Arriva Trains Wales runs from to Llandudno Junction from Manchester. The National Express also runs a bus service to Llandudno Junction.

    You can base yourself in Betws-y-Coed or Llanberis, small villages with bed and breakfasts, if you want to spend a weekend. L Betws-y-Coed has a train station.


    As for the National Trust. Basically those massive old Manor houses you see in period dramas? Most of the nobility can't actually afford to run them anymore, they're absolute money pits. So rather than getting torn down or turned into hotels, a lot get sold to the National Trust, who preserve them. If you are a member you can go look round them. They also own a lot of land, ruins and parks. If you like that sort of thing, membership is worth it.
     
  18. vlad

    vlad Banned ~ Prestige ~

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    West Highland Way, no question. Depending on how much time you have determines how much you can do. I found the days before and after Bridge of Orchy to be the best if you can only do day trips. The Devil's Staircase once crested offers some of best views of the entire hike. But really the whole things was fantastic, although day two along Loch Lomand is a bit tedious, as by then you are well acquainted with the scenary and the trail just kinda meanders up and down the coast. The ending into Fort William is brilliant, coming in alongside Ben Nevis. But the beginning has its good points too, not least being not far out of Milngavie is the Glengoyne distillery right there on the trail, timely located for a wonderfully done tour and a nice little nip just before lunch.

    Other good hikes I can recommend are coast-to-coast, which is good especially because it offers so many choices even for day hikes. If you want more strenuous hiking, stay on the west coast in the Lakes District. As you go east, you go through the vale at Richmond (Richmond is lovely but the hiking here is rather dull) and then into the Yorkshire moors and dales. All of it is gorgeous except the middle bit which as I said, is rather dull, flat hiking.

    Further south is the Pennine Way, which goes from the northern outskirts of Manchester to just over the Scottish border. Obviously the most rigorous of all the hikes I've mentioned, the absolute best bit is the middle. Morning hikes up high, then ridge walking and down to the next town. For this bit if forced to choose you'll want the segment between Malham and Tan Hill. The bit after that is also very good (Teesdale and High Cup Nick) but one must make choices... Keep going and you get to Hadrian's Wall, but after that there's a very good reason the Romans said bugger it let the Scots have everything north of it.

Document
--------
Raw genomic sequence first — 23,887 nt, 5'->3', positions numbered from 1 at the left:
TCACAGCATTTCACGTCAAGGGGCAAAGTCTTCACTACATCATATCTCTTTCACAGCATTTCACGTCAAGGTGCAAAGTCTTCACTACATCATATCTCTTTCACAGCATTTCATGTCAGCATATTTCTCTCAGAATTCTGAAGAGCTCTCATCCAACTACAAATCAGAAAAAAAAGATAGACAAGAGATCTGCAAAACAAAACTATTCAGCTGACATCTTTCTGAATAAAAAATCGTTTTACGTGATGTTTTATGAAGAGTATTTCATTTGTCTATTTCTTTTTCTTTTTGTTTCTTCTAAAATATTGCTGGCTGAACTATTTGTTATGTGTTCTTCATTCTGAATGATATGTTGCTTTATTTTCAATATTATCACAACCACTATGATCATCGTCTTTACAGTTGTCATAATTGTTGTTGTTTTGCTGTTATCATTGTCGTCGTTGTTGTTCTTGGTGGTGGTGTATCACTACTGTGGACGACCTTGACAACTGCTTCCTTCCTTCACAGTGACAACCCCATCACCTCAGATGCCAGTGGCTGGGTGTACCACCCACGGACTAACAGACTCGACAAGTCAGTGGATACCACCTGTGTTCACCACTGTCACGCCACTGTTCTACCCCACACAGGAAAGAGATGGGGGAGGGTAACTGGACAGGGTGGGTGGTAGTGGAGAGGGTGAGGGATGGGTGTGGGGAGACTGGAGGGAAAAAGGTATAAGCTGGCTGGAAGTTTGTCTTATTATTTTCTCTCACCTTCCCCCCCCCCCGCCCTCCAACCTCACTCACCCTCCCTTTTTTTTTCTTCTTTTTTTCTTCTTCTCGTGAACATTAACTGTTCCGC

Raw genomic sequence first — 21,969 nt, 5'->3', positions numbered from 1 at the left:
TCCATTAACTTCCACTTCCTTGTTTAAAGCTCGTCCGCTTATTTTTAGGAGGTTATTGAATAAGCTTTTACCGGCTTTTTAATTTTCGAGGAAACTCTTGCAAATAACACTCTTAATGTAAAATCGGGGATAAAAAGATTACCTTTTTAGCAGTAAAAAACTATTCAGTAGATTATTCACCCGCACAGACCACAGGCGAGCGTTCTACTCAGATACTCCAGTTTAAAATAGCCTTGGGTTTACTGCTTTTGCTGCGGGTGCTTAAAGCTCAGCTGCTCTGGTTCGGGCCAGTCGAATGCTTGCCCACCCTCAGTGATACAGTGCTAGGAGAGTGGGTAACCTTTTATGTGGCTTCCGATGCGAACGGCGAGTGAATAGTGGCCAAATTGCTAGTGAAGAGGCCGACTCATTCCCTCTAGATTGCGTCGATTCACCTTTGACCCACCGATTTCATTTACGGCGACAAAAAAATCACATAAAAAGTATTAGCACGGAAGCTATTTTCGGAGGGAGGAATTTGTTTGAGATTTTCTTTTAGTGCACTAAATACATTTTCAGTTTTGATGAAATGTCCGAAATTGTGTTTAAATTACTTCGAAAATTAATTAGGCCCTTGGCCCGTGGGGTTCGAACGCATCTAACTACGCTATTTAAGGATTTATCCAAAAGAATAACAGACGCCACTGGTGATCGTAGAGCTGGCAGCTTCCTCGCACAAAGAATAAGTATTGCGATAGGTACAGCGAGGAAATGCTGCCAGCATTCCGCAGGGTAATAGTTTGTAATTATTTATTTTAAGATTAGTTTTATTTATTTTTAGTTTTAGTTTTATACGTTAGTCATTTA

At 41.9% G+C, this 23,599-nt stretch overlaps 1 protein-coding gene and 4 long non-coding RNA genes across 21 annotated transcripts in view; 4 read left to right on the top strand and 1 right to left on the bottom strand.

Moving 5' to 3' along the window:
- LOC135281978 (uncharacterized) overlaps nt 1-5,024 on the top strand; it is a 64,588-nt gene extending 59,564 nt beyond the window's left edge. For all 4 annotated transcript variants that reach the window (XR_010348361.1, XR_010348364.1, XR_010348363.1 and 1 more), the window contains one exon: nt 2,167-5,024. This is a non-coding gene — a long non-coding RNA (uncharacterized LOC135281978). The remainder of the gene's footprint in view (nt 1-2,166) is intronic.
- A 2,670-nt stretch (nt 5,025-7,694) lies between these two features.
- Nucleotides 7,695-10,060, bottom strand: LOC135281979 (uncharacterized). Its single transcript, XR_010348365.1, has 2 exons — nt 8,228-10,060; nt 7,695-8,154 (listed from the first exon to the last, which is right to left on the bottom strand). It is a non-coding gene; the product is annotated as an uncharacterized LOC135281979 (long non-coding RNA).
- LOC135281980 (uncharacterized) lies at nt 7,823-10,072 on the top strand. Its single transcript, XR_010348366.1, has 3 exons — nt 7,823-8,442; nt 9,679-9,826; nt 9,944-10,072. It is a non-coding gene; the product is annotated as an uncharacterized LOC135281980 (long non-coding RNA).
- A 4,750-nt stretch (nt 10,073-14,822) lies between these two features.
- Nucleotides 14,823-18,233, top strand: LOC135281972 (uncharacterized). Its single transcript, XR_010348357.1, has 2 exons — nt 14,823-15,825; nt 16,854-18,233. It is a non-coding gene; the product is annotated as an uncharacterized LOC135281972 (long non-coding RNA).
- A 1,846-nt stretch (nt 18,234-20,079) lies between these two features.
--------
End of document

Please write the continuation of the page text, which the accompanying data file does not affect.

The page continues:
In Wales you have Snowdonia which I think is generally regarded as the most picturesque hiking in Britain... when you get a view. Brecon Beacons in the south as well as Forest of Dean. Personally I've always been caught with bad weather, so the experiences have been underwhelming.

    Finally, there's the Cotswolds if you want to go to the west country (see Stone Henge, the giant chalk dick in the hill, avebury). However, the Cotswold Way is not a particularly great trail unfortunately. Rather than following any sort of natural path, it just plays connect-the-dots with the peaks (such as the west country has 'peaks'). Would have to be my least recommended are for hikes.
     
  19. Johnnyseattle

    Johnnyseattle Headmaster DLP Supporter

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    Norway remains my favorite country on the continent, and I can't recommend it enough. Oslo has the viking museum, which is amazing, but other than that I prefer Bergen if I'm down south. Tromsø is still where I'm eventually going to own my taco truck though - the town is awesome and there are great places to hike, kayak, and all that other business all over the place. Bodø is pretty gorgeous as well, and the drive between the two of them is a nice way to spend a day in the spring/summer (I don't recommend it in the Winter at all though, haha), it's an all-dayer at about 600km or so up the E6 with some ferry time thrown in for good measure.
     
  20. Sorrows

    Sorrows Queen of the Flamingos Moderator DLP Gold Supporter

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    I've only been to Tromsø for a long weekend but it damn beautiful and a great place to see the Northern Lights (they don't look how you imagine.) If you've never seen the polar night is amazingly beautiful just for that.

    One thing though, it's pretty damn expensive compared to other places you can go (do NOT take a taxi there, learn to use the bus.) There are no cheap hostels to stay at and food is on the pricy side. From Oslo to Tromsø is much more expensive than UK to Oslo.

    I mean its lovely, but you'll feel it if you're on a budget.